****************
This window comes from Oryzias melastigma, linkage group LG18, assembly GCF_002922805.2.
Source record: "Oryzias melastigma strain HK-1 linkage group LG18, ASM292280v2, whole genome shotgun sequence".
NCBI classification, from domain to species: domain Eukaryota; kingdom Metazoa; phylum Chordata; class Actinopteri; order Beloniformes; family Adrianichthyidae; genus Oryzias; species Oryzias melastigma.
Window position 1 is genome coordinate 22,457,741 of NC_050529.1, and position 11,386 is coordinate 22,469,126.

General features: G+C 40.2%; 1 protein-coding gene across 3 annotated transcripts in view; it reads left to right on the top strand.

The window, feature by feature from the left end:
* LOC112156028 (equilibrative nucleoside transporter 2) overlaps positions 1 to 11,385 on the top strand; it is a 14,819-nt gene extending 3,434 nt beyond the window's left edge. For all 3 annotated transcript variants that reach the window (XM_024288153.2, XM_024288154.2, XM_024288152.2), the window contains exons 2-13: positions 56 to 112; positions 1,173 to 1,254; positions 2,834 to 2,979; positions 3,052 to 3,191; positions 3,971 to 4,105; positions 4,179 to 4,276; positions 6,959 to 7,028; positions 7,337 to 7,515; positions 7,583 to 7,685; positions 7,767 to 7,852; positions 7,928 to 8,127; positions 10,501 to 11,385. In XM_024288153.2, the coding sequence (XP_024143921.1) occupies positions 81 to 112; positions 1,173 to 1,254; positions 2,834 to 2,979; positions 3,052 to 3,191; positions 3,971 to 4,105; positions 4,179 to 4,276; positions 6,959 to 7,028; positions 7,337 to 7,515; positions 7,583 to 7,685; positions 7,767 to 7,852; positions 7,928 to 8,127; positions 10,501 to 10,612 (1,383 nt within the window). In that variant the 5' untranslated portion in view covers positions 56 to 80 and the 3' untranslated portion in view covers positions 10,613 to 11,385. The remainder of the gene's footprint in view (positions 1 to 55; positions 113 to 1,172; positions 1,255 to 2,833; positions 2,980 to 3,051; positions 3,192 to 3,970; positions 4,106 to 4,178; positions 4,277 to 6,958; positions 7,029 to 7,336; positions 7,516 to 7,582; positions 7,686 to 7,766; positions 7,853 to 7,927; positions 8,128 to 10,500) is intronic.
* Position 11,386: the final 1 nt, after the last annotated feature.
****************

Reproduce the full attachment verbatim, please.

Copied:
This window comes from Oryzias melastigma, linkage group LG18, assembly GCF_002922805.2.
Source record: "Oryzias melastigma strain HK-1 linkage group LG18, ASM292280v2, whole genome shotgun sequence".
NCBI classification, from domain to species: domain Eukaryota; kingdom Metazoa; phylum Chordata; class Actinopteri; order Beloniformes; family Adrianichthyidae; genus Oryzias; species Oryzias melastigma.
Window position 1 is genome coordinate 22,457,741 of NC_050529.1, and position 11,386 is coordinate 22,469,126.

General features: G+C 40.2%; 1 protein-coding gene across 3 annotated transcripts in view; it reads left to right on the top strand.

The window, feature by feature from the left end:
* LOC112156028 (equilibrative nucleoside transporter 2) overlaps positions 1 to 11,385 on the top strand; it is a 14,819-nt gene extending 3,434 nt beyond the window's left edge. For all 3 annotated transcript variants that reach the window (XM_024288153.2, XM_024288154.2, XM_024288152.2), the window contains exons 2-13: positions 56 to 112; positions 1,173 to 1,254; positions 2,834 to 2,979; positions 3,052 to 3,191; positions 3,971 to 4,105; positions 4,179 to 4,276; positions 6,959 to 7,028; positions 7,337 to 7,515; positions 7,583 to 7,685; positions 7,767 to 7,852; positions 7,928 to 8,127; positions 10,501 to 11,385. In XM_024288153.2, the coding sequence (XP_024143921.1) occupies positions 81 to 112; positions 1,173 to 1,254; positions 2,834 to 2,979; positions 3,052 to 3,191; positions 3,971 to 4,105; positions 4,179 to 4,276; positions 6,959 to 7,028; positions 7,337 to 7,515; positions 7,583 to 7,685; positions 7,767 to 7,852; positions 7,928 to 8,127; positions 10,501 to 10,612 (1,383 nt within the window). In that variant the 5' untranslated portion in view covers positions 56 to 80 and the 3' untranslated portion in view covers positions 10,613 to 11,385. The remainder of the gene's footprint in view (positions 1 to 55; positions 113 to 1,172; positions 1,255 to 2,833; positions 2,980 to 3,051; positions 3,192 to 3,970; positions 4,106 to 4,178; positions 4,277 to 6,958; positions 7,029 to 7,336; positions 7,516 to 7,582; positions 7,686 to 7,766; positions 7,853 to 7,927; positions 8,128 to 10,500) is intronic.
* Position 11,386: the final 1 nt, after the last annotated feature.